Plain English fail

I wrote a post about jargon the other day, and in the comments someone asked me what I thought the worst bit of social media jargon was. I realised then that individual terms, even quite jargon-y ones, can be used in such a way that they can easily be understood because of the context. Equally, terms that by themselves don’t seem too bad can be brought together in a such a concoction that they immediately lose all meaning.

I discovered such an example today, via John Moore (via someone who Tweeted it). John blogs about the Dachis Group’s attempt to explain what they mean when they use the phrase “Social Business Design”. John said:

I tried explaining/defining the term to a friend the other day but did it poorly. (I think I know what it means, but I don’t.) It’s about using online applications (like ‘social media’ tools) to help businesses improve communication across all departments inside the company and communication across all vendor partners and customers outside the company to create a more efficient and more coordinated way of doing business.

At least that’s what I thought. After reading Dachis Group Managing Partner Peter Kim’s short explanation of what Social Business Design is, I’m totally lost.

And, at risk of basically reproducing John’s whole post (you totally have to go over and read the comments though, some of them are just fabulous), here’s Peter Kim’s definition:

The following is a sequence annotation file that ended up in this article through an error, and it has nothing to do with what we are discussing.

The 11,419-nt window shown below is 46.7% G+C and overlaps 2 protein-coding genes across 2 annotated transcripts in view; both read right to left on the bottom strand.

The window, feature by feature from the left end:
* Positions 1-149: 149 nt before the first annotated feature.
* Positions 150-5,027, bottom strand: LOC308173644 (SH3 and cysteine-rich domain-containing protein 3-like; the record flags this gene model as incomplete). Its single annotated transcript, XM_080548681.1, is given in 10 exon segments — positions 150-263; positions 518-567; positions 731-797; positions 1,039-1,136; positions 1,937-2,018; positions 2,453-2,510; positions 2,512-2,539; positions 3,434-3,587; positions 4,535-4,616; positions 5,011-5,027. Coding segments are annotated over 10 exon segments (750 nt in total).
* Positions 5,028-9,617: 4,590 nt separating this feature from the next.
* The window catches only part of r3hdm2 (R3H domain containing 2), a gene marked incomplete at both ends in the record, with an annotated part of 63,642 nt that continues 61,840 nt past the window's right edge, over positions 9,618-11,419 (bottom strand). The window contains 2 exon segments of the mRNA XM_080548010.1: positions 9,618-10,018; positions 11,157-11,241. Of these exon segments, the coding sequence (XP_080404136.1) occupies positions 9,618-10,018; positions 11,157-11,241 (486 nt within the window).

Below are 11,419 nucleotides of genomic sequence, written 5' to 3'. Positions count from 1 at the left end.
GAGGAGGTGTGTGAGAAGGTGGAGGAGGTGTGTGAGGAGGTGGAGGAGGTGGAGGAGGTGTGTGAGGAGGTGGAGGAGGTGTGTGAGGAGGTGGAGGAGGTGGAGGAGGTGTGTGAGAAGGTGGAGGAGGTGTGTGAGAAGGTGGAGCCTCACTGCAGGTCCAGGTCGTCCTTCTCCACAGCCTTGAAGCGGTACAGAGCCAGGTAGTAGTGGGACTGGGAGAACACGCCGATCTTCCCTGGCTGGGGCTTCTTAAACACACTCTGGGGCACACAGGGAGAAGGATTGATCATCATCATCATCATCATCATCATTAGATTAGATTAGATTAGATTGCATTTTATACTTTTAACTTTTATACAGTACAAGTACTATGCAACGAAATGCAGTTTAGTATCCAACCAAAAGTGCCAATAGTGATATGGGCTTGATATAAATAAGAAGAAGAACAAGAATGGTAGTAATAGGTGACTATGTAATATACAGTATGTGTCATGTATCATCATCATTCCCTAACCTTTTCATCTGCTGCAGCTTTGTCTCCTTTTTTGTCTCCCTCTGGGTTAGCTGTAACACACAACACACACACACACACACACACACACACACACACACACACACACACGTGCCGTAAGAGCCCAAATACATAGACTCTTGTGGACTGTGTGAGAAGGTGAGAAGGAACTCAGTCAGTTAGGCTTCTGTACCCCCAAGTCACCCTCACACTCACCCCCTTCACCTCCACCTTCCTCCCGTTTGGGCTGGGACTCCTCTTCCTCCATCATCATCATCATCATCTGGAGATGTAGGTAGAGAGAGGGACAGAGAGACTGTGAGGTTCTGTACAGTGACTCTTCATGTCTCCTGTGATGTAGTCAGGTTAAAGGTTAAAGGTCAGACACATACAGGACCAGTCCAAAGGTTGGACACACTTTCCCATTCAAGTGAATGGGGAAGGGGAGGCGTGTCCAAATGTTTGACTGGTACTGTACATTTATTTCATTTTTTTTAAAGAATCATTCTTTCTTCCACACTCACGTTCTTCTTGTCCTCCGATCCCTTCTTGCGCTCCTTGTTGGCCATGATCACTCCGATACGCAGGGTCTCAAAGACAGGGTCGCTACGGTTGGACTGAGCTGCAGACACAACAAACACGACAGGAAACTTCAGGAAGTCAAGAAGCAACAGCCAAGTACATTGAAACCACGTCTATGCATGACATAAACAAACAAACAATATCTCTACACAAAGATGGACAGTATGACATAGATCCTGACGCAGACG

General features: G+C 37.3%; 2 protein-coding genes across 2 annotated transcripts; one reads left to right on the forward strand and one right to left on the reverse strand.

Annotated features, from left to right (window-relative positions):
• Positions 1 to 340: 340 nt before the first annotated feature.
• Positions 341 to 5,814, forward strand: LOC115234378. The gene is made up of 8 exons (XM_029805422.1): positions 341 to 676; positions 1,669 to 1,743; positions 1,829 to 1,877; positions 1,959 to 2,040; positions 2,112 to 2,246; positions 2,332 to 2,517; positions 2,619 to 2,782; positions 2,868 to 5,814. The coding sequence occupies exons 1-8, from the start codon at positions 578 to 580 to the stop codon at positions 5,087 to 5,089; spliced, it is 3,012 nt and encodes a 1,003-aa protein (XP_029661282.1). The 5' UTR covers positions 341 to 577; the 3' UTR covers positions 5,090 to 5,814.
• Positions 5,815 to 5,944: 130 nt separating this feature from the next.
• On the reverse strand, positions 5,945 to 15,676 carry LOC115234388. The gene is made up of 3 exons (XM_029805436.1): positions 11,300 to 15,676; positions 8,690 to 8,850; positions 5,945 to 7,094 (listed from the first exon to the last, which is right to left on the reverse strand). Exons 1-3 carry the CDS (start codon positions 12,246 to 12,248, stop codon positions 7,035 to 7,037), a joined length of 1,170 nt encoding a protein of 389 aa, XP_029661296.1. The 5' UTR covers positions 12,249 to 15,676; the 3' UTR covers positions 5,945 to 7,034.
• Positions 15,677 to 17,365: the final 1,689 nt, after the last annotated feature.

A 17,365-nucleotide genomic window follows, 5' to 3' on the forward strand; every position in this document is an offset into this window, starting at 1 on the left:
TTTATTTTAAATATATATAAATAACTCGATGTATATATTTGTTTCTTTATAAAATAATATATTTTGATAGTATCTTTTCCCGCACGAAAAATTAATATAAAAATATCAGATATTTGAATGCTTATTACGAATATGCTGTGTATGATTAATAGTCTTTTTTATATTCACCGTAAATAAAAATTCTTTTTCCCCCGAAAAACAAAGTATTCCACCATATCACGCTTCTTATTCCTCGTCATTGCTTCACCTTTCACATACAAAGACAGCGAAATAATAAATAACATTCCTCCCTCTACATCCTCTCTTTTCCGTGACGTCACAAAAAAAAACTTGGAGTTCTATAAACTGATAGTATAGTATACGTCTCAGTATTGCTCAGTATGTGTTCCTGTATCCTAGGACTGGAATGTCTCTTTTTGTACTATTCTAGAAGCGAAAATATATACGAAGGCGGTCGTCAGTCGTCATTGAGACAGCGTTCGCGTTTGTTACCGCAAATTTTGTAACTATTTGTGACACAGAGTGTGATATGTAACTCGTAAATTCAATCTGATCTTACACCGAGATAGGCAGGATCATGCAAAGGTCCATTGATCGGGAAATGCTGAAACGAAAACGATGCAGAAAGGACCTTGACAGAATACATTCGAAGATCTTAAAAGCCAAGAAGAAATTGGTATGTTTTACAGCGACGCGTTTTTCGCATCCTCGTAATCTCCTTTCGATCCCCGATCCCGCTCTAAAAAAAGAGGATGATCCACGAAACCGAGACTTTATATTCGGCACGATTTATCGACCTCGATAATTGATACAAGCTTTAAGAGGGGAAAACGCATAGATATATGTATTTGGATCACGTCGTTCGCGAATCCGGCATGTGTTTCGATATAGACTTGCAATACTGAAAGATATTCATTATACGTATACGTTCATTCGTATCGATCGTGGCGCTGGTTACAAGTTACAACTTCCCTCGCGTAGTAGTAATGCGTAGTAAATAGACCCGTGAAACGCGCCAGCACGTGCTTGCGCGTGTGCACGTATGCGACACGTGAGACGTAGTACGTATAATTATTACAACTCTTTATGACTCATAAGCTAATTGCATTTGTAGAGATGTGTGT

Social Business Design is the intentional creation of dynamic and socially calibrated systems, process, and culture.

Its goal: helping organizations improve value exchange among constituents.

Social Business Design uses a framework of four mutually exclusive, collectively exhaustive archetypes: ecosystem, hivemind, dynamic signal, and metafilter. This model can be applied to improve customer participation, workforce collaboration, and business partner optimization. Doing so provides insight to help measure and manage business to produce improved and emergent outcomes.

Some of these words are perfectly fine all by themselves, but put together they are meaningless. “Collectively exhaustive archetypes”, anyone?

This is a perfect example of a company pulling together complex-sounding jargon and complex and hard to parse sentences to make themselves sound cleverer than they really are. It reminds me very much of one of my earliest consulting gigs. A company wanted me to help with their communications and one of the things I needed to do was get a good idea of what they did. We spent several hours in a meeting trying to come up with a way to describe their focus without using any jargon. It turned out that they just couldn’t find ways to talk about their work without resorting to neologisms that would have been utterly confusing to anyone outside of their industry.

They, like Dachis Group, suffered a total plain English fail. In my opinion, no business should use language which obscures meaning, but for a company like Dachis Group that is supposed to be encouraging communication and collaboration, it’s a double fail.

2 thoughts on “Plain English fail

  1. Sorry for the late post on this, but a recent article on the boom of self-proclaimed “social media gurus” on Twitter got me thinking about jargon. Some of the crap we use as “social media professionals”/”new marketers” to convey ideas isn’t really great for a collection of people who fancy themselves professional communicators.

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